The content industry was regrouping Friday after the major erosion of Hill support for online piracy bills they had strongly backed, saying they would continue to work for legislation addressing what the industry sees as a massive threat to the increasing necessity of putting their TV shows and movies online.
MPAA chief Chris Dodd said critics would have to work with his association to find a meaningful solution, while the Chamber of Commerce was adding its own kumbaya note. "Throughout this debate we have been encouraged that all parties have recognized the need to address this critical threat to consumers and American jobs," the group said. "The Chamber will continue to work with Congress to help advance solutions that will both effectively protect intellectual property while preserving a vibrant and innovative Internet."
Various reports had Dodd threatening to cut off campaign funds to legislators who had opposed the bills, which translates to MPAA not feeding the hand that bit them on this issue, but generally the tenor of the public conversation from the studios focused on addressing the problem somehow.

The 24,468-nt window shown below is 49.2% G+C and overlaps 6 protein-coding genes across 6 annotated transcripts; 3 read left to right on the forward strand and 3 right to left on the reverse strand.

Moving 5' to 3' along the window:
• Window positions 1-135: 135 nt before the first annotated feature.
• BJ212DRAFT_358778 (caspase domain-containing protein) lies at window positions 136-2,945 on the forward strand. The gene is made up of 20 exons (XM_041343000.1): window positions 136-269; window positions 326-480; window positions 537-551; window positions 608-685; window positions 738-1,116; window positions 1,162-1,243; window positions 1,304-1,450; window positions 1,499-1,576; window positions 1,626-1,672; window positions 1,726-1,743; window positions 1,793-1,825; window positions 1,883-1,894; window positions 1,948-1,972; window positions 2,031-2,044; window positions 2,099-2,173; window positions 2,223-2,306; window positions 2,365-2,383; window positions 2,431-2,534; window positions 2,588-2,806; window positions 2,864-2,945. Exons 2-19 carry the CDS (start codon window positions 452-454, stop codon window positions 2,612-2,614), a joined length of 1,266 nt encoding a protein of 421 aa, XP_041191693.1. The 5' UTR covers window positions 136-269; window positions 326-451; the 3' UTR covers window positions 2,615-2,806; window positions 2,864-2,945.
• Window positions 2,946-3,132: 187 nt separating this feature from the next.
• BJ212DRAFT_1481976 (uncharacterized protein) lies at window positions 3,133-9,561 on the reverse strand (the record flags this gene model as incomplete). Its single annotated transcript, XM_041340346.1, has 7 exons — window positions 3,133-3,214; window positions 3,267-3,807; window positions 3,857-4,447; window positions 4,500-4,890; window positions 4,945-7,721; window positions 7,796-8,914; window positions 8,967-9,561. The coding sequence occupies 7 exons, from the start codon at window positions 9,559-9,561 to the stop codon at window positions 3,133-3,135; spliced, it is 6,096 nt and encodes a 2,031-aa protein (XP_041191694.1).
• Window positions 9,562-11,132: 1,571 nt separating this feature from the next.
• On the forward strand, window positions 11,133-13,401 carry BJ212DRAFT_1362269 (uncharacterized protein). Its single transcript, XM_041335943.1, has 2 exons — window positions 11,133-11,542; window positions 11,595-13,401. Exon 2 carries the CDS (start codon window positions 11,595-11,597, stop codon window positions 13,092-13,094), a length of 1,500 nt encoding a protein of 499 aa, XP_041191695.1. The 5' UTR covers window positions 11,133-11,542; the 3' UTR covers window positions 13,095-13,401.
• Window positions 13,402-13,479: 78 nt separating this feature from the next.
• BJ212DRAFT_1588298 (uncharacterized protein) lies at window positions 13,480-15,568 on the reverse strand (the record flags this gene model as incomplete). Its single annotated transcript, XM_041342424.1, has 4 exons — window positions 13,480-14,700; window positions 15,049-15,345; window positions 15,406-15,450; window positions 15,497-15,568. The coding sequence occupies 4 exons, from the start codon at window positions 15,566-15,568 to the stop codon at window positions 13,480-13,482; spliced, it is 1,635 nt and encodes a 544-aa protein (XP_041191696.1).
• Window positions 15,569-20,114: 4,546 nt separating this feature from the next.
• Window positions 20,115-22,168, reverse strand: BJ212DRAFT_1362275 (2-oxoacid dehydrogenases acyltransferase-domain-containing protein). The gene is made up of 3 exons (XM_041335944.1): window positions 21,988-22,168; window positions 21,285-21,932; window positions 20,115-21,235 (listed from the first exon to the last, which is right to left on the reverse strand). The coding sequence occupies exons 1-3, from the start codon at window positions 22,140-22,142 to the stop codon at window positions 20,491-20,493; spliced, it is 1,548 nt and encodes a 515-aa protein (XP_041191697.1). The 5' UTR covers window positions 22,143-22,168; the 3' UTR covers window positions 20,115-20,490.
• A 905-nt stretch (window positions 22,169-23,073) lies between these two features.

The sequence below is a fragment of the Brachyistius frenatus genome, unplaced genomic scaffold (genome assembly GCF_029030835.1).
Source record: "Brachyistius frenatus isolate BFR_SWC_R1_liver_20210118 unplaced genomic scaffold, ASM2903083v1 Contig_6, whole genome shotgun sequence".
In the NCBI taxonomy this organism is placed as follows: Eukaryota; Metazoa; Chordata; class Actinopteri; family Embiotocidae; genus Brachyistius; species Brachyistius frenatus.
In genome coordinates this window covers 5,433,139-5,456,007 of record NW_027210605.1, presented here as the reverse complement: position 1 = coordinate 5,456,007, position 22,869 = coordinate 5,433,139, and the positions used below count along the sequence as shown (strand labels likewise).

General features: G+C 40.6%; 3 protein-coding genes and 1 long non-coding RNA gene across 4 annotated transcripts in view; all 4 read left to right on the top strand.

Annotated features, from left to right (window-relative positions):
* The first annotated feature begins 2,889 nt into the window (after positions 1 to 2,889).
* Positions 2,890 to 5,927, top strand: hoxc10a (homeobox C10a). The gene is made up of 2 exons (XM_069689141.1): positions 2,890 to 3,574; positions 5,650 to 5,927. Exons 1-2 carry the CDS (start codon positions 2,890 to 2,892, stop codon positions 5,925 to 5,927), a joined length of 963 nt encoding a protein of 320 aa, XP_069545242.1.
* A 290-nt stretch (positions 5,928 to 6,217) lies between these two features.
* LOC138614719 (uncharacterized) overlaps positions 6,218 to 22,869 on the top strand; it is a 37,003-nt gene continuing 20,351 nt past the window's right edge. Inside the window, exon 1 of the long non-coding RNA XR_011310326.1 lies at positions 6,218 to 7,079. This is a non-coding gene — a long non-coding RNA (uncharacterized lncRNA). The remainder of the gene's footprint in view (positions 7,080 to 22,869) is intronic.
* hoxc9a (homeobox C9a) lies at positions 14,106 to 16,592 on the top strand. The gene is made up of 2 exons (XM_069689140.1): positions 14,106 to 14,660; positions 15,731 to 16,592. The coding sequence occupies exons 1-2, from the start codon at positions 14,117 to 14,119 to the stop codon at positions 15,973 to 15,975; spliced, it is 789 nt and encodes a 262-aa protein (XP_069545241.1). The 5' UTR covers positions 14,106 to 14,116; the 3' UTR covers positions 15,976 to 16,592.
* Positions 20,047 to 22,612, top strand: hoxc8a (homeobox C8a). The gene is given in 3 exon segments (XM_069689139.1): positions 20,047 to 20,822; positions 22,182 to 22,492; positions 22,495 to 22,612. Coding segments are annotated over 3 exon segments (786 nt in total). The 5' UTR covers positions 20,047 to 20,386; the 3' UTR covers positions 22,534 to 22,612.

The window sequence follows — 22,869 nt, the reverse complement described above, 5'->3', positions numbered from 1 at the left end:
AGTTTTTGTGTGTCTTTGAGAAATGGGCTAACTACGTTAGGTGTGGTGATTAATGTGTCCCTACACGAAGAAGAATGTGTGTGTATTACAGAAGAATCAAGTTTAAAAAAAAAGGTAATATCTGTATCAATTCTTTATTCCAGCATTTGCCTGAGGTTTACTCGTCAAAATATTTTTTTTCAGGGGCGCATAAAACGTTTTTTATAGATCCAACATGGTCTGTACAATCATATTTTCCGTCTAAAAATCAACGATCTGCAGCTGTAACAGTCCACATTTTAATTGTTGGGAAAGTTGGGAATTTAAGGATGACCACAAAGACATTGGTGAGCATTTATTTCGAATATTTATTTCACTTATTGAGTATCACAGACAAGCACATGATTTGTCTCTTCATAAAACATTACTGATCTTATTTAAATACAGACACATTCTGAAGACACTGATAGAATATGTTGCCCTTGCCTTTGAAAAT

AFTRA, SAG and other unions that stood with the studios in support of the Protect IP Act (PIPA) in the Senate and the Stop Online Piracy Act in the House (SOPA) stood by their support, while acknowledging that there was legitimate criticism. "We recognize that we are currently part of a complex and important debate about the future," they said, "not just of the Internet but also of creativity, the American economy, free expression, and a civil society. We believe that the light should be shined on every aspect of this discussion and on all of those who have a stake in it. We believe we should discuss what an unregulated ‘free' Internet means for the future of content, just as we should also discuss the importance of an open Internet."
Backers of the OPEN Act, Rep. Darrell Issa's alternative bill that would direct the International Trade Commission to investigate illegal digital imports as it does hard goods, were seeing the virtual demise of SOPA and PIPA as a chance to pitch theirs as a compromise. But the studios have been almost as critical of that Google-backed bill as Google and company were of the studio-backed legislation.
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